Anyway, all I can remember is that I was high up in the mountains, all alone, which is a stupid thing to do when you go up mountains, and it was getting dark and it started snowing .. again.
I was getting colder and colder and I hurried here and there to find some shelter. The blinding snow was making it difficult to see far ahead, and I felt my body freezing from head to toe and all the way up again. A cold frisson of foreboding ran up and down my spine.
I like that last sentence, "A cold frisson of foreboding ran up and down my spine." I may yet become a literary genius after all. Notice how I said "frisson" instead of shiver. Maybe I was in France after all, or some other French speaking country.
As I was saying, it was getting dark, and cold and very dangerous. I had to find shelter soon. Fortunately, about a hundred yards ahead, up a perilous incline, I saw a hut. Maybe it's some shepherds' shelter, or some small hostel or other. I hope they let me in without a tie!
I struggled up those last few feet and I was at the door of this broken down and abandoned shack. I opened the door against the weight of the snow and got in. As my eyes adjusted to the darkness therein I realised that it was empty save for an Alpine horn left there by its previous occupant.
A very long conical shaped tube with a large opening at one end like those ancient wind-up record players that had a big horn to amplify the sound. This horn was in two pieces which, when put together, made the whole instrument so big that it would not fit inside the small hut.
An idea came to mind. You know how it is, when desperate you try anything.
I opened the door and slid out the large end of the instrument, then inside the hut I attached the second part. Basically, most of the instrument was outside the hut.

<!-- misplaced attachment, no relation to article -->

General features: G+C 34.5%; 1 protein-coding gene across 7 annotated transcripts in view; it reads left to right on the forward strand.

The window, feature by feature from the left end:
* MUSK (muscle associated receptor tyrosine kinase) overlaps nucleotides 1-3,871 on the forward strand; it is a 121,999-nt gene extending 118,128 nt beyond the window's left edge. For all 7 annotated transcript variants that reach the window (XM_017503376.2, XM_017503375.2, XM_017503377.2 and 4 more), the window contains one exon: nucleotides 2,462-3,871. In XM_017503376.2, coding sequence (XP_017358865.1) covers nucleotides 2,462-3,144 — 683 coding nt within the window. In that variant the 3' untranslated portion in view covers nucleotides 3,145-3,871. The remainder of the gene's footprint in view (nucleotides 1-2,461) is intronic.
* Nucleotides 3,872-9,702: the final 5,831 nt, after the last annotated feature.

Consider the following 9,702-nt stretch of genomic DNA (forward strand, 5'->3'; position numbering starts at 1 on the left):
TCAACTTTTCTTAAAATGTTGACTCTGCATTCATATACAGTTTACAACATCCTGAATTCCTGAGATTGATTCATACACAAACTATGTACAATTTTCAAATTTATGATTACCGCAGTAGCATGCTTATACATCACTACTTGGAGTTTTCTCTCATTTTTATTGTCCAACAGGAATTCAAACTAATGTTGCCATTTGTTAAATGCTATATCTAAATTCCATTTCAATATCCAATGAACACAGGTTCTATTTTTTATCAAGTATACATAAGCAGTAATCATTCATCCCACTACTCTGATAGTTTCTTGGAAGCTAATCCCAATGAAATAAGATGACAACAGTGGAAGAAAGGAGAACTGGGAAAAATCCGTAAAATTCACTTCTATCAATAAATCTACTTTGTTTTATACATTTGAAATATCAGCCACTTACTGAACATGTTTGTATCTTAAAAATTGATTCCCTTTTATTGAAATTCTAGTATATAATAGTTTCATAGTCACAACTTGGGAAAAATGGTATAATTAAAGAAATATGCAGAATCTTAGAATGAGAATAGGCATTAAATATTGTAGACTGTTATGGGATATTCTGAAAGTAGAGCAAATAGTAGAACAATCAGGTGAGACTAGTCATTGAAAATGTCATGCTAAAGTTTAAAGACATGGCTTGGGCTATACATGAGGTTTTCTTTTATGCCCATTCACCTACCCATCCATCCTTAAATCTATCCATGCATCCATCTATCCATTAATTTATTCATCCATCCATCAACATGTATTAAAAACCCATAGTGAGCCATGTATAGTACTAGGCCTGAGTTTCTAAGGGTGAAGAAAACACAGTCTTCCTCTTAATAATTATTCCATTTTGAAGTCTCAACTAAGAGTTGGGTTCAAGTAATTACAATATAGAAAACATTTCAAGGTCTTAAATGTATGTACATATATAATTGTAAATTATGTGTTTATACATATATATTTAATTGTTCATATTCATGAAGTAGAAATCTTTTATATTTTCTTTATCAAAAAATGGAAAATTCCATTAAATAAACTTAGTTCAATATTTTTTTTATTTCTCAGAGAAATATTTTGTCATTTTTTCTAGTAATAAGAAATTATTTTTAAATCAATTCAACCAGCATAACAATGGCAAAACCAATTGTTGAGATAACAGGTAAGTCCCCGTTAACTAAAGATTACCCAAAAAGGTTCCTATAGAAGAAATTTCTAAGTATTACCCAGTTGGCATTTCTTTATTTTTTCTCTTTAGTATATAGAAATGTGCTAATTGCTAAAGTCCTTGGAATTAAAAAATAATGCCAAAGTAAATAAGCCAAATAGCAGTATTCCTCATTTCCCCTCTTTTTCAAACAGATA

Now, I have never played the Alpine horn before or ever since. I play the harmonica a bit, but I did not have one at the time. Besides, I don't think that playing "Home on the Range" on the harmonica would have carried the sound very far.
I'd seen people playing the Alpine horn on TV. It's one long monotonous sound that carries very far. I believe it was used as a communications system. How difficult would it be to play it?
I blew hard at the mouthpiece end and my ears popped. No sound came out. I tried different lip movements whilst blowing and eventually got a sound ... of sorts.
I persevered in the hope of blowing a Morse S.O.S. message. Do you realise how difficult it is to blow dot dot dot dash dash dash dot dot dot down an Alpine horn?
First you need to fill your lungs with a lot of air to sustain you throughout this long message which should be delivered loud enough down this long pipe to be heard more that three feet away.
Secondly, I have found out to my great chagrin and sartorial cost, that as you blow hard a certain amount of air escapes from another orifice in one's body.
I had to stop and reconsider. I certainly did not want to contribute more to global warming by adding to the malevolent noxious gases already produced by our bovine friends.
I decided on a strategy of long and slow monotonous sounds. That should attract the attention of any passing mountain goat or ferocious creature.
After about an hour or so of blowing at both ends, I heard a sound outside.
"HELLOOOO !!!" they shouted, "We are the Red Cross!"
I shouted back, "I GAVE AT THE OFFICE !!!!"
Typical of these people, going out collecting money at a time like this instead of rescuing people stuck in a snowy mountain.
Anyway, they got me home safely even though I had lied about contributing at the office.